Population of critically endangered Bahama Oriole is much larger than previously thought
On a low-lying island in the Caribbean, the future of the critically endangered Bahama Oriole just got a shade brighter. A new study led by researchers at the University of Maryland, Baltimore County (UMBC) estimates the population of these striking black and yellow birds at somewhere between 1300 and 2800 individuals in the region they surveyed, suggesting the overall population is likely several thousand. Older studies estimated the entire population at fewer than 300, so the new results indicate there are at least 10 times as many Bahama Orioles as previously understood. The research appeared this week in Avian Conservation and Ecology.
The research team is sharing its findings with Birdlife International, the organization that makes recommendations to the International Union for the Conservation of Nature (IUCN) about birds on its Red List of threatened species. The new findings may influence IUCN to down-list the Bahama Oriole, which only lives on Andros Island in the Bahamas, from critically endangered to endangered.
The new result "is a step forward for conservation," says Michael Rowley, a 2018 UMBC alumnus and one of two co-lead authors on the study. "This makes the world a bit more informed about what we should be putting our efforts toward. There are other birds that could use attention as well."
A fresh look
In addition to freeing up resources to protect other threatened birds in the Caribbean, details of the study revealed new avenues for protecting the still-endangered Bahama Oriole. Earlier work had largely discounted the pine forest, which covers approximately 20 percent of the island, as important habitat for the Bahama Oriole. Instead researchers focused on human-dominated habitats such as villages and agricultural lands.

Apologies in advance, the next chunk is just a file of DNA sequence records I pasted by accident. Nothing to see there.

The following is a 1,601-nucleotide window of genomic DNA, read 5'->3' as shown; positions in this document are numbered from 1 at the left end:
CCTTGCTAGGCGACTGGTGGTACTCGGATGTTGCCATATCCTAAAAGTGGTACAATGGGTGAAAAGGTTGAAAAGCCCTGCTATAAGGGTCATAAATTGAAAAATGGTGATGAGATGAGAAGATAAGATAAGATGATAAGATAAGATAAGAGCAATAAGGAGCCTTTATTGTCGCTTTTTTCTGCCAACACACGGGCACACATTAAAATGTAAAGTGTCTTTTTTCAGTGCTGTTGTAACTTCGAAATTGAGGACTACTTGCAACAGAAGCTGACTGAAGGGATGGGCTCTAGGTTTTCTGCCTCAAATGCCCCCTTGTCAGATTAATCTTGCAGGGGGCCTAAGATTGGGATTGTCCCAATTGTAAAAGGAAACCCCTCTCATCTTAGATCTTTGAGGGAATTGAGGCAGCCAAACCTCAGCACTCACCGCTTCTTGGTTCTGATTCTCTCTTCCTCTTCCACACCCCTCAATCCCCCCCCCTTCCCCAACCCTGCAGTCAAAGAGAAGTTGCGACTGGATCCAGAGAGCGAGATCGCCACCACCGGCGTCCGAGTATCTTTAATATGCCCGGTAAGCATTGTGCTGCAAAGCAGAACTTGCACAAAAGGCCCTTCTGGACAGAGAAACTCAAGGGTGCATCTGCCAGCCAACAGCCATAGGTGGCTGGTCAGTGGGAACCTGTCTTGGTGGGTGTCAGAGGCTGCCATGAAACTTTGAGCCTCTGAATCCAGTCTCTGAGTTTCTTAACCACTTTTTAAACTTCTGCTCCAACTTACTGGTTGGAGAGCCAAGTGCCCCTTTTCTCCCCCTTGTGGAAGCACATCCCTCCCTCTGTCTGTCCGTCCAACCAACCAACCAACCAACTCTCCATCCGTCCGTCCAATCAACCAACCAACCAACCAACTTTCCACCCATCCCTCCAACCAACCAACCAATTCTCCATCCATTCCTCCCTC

However, a 2018 study led by 2017 UMBC alumnus Daniel Stonko upended that understanding of Bahama Oriole ecology. Stonko and colleagues reported the first three Bahama Oriole nests ever recorded in the pine forest. A follow-up study led by 2019 UMBC alumna Briana Yancy, published in December 2020, further detailed nest site characteristics for the orioles on Andros, finding they prefer pine forest containing thatch palms.
Supporting local efforts
The latest study builds on both of those projects. The research team conducted bird counts at 467 sites across 713 square kilometers in the northern 25 percent of the island. They chose sites along abandoned and previously unmapped logging roads, to strike a balance between ease of access and lack of human influence on the birds' presence. The team found the strongest predictor of oriole abundance was the presence of pine forest. Nesting habitat studies, including Yancy's, suggest that during the breeding season the birds may be most common in pine forest with plenty of thatch palms in the understory.
"The orioles seem to be able to nest in quite a few different habitats, which is really good for the orioles and important to know," says Kevin Omland, professor of biological sciences at UMBC and senior author on all three studies. "It gives us really useful information on what the nesting habitat is like, so we can tell the IUCN."
The new findings also supply important information for local conservation efforts led by the Bahamas National Trust (BNT), which has been a key partner to Omland's research group throughout its long-standing work in the Caribbean.
"If the BNT is able to create or expand national parks, they might try to include more of the pine forest with these tall thatch palm trees in the understory," Omland says.
The other co-lead author, Richard Stanley at the University of Florida, conducted most of the in-person bird counts for the new study, using maps developed by the Omland team. Then Rowley took the lead on a complicated statistical analysis with support from Colin Studds, professor of geography and environmental systems at UMBC, and scientists at the Smithsonian Migratory Bird Center.
The highly impactful findings are particularly exciting for a researcher like Rowley, who completed the research as an undergraduate and is still quite early in his scientific career. Before joining Omland's group, "I'd never been outside of the contiguous U.S.," Rowley says. "It was an incredible privilege, and it really opened me up to my current interest in conservation work."
As for the findings themselves, "It's amazing. How many people get to work on a project when they're an undergrad that has such a real world impact, while also being able to do field work, and work with animals, and get involved in the community?" Rowley says. "It's really great to know that the work we've done is having such an exciting impact."